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Cancer prevention takes a radical turn – for the better

Tapestry Hills residents (left to right) Kieran, Cortney, Ryan, and Cale Williams.  Cortney underwent a voluntary double mastectomy last year as cancer prevention.

By Kathy Fallert; photo courtesy of Courtney Williams

With Breast Cancer Awareness month just around the corner, genetic testing for the BRCA genes may be an option to consider.  The BRCA gene test originated about 20 years ago and is a blood test that uses DNA analysis to identify harmful mutations in either one of the two breast cancer susceptibility genes BRCA1 and BRCA2.  Women who have inherited mutations in these genes have a much higher risk of developing breast cancer and ovarian cancer than the general population.

Tapestry Hills resident Cortney Williams is quite familiar with the testing and its implications.  Williams’ mother, both grandmothers, and her great grandmother all passed away from breast cancer.  Williams opted for genetic testing in September of 2013.

Williams recalled, “Testing showed that I did not have the BRCA gene but I was still diagnosed as high risk (greater than 26 percent) with personal/family history.”  Williams, a mother of two young children, took what some may consider the radical step to have a voluntary double mastectomy last year.

Williams remarked, “Physically, it sucked, I’m not gonna lie.  Even though I sailed through surgery with no problems, I wrestled through some very painful days.  Emotionally, when you look in the mirror at a chest that is completely bruised, with huge scars and drains and a pain pump still hanging from it, it is shocking!”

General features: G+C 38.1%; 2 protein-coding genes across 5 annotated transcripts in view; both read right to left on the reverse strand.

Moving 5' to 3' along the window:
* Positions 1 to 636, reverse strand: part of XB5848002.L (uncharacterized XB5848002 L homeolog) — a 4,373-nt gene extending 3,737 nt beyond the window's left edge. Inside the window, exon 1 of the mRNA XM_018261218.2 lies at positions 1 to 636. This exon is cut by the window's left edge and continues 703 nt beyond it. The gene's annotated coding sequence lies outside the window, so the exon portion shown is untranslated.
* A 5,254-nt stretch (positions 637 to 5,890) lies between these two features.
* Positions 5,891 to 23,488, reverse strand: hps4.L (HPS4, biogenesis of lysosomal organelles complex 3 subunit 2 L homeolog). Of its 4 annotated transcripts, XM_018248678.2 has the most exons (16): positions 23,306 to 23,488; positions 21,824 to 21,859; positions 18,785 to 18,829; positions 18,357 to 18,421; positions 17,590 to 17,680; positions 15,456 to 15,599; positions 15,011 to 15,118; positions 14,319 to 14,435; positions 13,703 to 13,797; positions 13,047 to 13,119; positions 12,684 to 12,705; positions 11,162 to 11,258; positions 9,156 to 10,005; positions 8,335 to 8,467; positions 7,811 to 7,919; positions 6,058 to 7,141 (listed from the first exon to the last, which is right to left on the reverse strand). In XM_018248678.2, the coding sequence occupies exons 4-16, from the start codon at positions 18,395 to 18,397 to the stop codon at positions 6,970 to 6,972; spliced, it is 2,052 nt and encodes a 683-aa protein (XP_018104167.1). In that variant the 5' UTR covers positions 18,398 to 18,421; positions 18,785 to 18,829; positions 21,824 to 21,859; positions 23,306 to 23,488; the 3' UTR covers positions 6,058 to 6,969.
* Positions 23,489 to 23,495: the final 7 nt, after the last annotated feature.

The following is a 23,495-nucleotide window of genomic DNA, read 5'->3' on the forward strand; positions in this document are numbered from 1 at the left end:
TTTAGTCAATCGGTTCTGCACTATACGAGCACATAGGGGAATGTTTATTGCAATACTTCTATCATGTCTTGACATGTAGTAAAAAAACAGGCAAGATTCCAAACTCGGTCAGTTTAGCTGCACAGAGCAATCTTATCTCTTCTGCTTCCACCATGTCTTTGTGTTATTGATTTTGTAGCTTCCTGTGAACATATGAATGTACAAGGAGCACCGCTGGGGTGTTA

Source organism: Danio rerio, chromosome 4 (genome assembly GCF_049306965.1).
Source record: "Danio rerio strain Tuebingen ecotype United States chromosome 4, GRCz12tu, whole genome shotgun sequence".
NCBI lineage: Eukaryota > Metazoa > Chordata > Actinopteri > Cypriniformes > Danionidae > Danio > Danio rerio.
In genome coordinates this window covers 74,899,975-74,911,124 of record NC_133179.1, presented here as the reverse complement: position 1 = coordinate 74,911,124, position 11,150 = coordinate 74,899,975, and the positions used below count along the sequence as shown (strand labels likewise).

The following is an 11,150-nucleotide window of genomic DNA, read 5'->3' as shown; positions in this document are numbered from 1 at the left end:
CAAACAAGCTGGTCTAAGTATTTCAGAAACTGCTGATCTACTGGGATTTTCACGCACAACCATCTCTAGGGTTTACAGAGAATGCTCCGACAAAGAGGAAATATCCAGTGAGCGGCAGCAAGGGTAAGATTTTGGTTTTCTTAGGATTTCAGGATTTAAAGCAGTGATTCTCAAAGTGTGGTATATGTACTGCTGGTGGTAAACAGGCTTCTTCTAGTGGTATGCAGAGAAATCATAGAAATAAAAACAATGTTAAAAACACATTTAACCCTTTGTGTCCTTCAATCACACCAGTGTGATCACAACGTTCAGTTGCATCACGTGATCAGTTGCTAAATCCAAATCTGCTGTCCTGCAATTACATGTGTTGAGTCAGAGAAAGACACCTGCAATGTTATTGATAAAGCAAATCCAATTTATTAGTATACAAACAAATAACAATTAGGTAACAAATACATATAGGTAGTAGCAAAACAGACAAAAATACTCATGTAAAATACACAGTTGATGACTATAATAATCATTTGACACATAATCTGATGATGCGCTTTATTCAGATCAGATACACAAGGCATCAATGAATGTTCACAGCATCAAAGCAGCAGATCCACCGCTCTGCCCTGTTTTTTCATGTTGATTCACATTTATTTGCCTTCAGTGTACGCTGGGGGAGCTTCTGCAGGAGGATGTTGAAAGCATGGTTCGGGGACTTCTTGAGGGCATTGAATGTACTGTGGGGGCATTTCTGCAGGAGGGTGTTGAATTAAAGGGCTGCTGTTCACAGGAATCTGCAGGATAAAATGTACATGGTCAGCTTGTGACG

The first surgery in late April removed all of Williams’ breast tissue and replaced it underneath the muscle with expanders, which are empty plastic bags that can be inflated.  Williams had 3 separate “fills” of saline into her expanders until they got to be the general size she wanted.  The expanders were the most painful part physically for Williams.  She then had a second surgery in September of 2014 for reconstruction in which the expanders were replaced with implants.

Williams’ husband Ryan, who also happens to be an attorney fought and won a long legal battle with their insurance company to get the surgery covered.  He also reassured his wife many times over that she would not lose any of her beauty due to the surgery.

Williams recalls, “Now, being a year out from my most recent surgery, I have a freedom and a comfort that I’ve never lived with before.   It was a very tough choice, and quite a bit to go through at the time, but completely worth it.  My husband and I no longer live with the level of fear/anxiety when I visit the doctor, I have the contentment that comes from making proactive choices about my health and my body.  My surgeons were incredible and I’m so happy with the physical results, but the emotional peace of mind is what matters the most to me.”

Williams concluded, “I was linked up with a network of Bright Pink women who had already undergone the surgery.  I don’t think I could have done it without the wisdom, experience and support I’ve received from those girls.”  To find out more about support from Bright Pink, visit



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